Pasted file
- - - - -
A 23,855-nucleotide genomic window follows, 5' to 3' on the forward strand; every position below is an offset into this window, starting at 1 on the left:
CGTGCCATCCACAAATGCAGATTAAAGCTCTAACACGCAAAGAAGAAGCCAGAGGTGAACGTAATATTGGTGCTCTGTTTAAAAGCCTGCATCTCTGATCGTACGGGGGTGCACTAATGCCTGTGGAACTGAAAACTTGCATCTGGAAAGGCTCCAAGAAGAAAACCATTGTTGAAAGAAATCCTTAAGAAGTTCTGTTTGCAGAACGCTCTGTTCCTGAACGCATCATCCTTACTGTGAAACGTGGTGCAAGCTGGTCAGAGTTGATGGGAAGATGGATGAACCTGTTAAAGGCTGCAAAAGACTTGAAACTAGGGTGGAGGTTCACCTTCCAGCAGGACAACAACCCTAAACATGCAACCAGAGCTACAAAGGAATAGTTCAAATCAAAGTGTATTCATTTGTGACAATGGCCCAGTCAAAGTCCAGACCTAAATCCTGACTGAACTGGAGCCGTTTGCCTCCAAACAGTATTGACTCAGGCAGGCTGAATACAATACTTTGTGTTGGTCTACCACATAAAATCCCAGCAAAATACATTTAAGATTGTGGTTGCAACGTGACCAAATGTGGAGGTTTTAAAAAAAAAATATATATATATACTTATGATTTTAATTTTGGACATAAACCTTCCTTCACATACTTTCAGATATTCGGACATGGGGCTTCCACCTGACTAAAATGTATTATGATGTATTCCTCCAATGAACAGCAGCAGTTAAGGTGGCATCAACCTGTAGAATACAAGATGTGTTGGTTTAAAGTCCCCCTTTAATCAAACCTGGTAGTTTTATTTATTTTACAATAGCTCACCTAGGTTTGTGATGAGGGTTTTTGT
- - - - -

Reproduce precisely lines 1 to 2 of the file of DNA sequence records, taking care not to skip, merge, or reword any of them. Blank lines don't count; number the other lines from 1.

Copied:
A 23,855-nucleotide genomic window follows, 5' to 3' on the forward strand; every position below is an offset into this window, starting at 1 on the left:
CGTGCCATCCACAAATGCAGATTAAAGCTCTAACACGCAAAGAAGAAGCCAGAGGTGAACGTAATATTGGTGCTCTGTTTAAAAGCCTGCATCTCTGATCGTACGGGGGTGCACTAATGCCTGTGGAACTGAAAACTTGCATCTGGAAAGGCTCCAAGAAGAAAACCATTGTTGAAAGAAATCCTTAAGAAGTTCTGTTTGCAGAACGCTCTGTTCCTGAACGCATCATCCTTACTGTGAAACGTGGTGCAAGCTGGTCAGAGTTGATGGGAAGATGGATGAACCTGTTAAAGGCTGCAAAAGACTTGAAACTAGGGTGGAGGTTCACCTTCCAGCAGGACAACAACCCTAAACATGCAACCAGAGCTACAAAGGAATAGTTCAAATCAAAGTGTATTCATTTGTGACAATGGCCCAGTCAAAGTCCAGACCTAAATCCTGACTGAACTGGAGCCGTTTGCCTCCAAACAGTATTGACTCAGGCAGGCTGAATACAATACTTTGTGTTGGTCTACCACATAAAATCCCAGCAAAATACATTTAAGATTGTGGTTGCAACGTGACCAAATGTGGAGGTTTTAAAAAAAAAATATATATATATACTTATGATTTTAATTTTGGACATAAACCTTCCTTCACATACTTTCAGATATTCGGACATGGGGCTTCCACCTGACTAAAATGTATTATGATGTATTCCTCCAATGAACAGCAGCAGTTAAGGTGGCATCAACCTGTAGAATACAAGATGTGTTGGTTTAAAGTCCCCCTTTAATCAAACCTGGTAGTTTTATTTATTTTACAATAGCTCACCTAGGTTTGTGATGAGGGTTTTTGT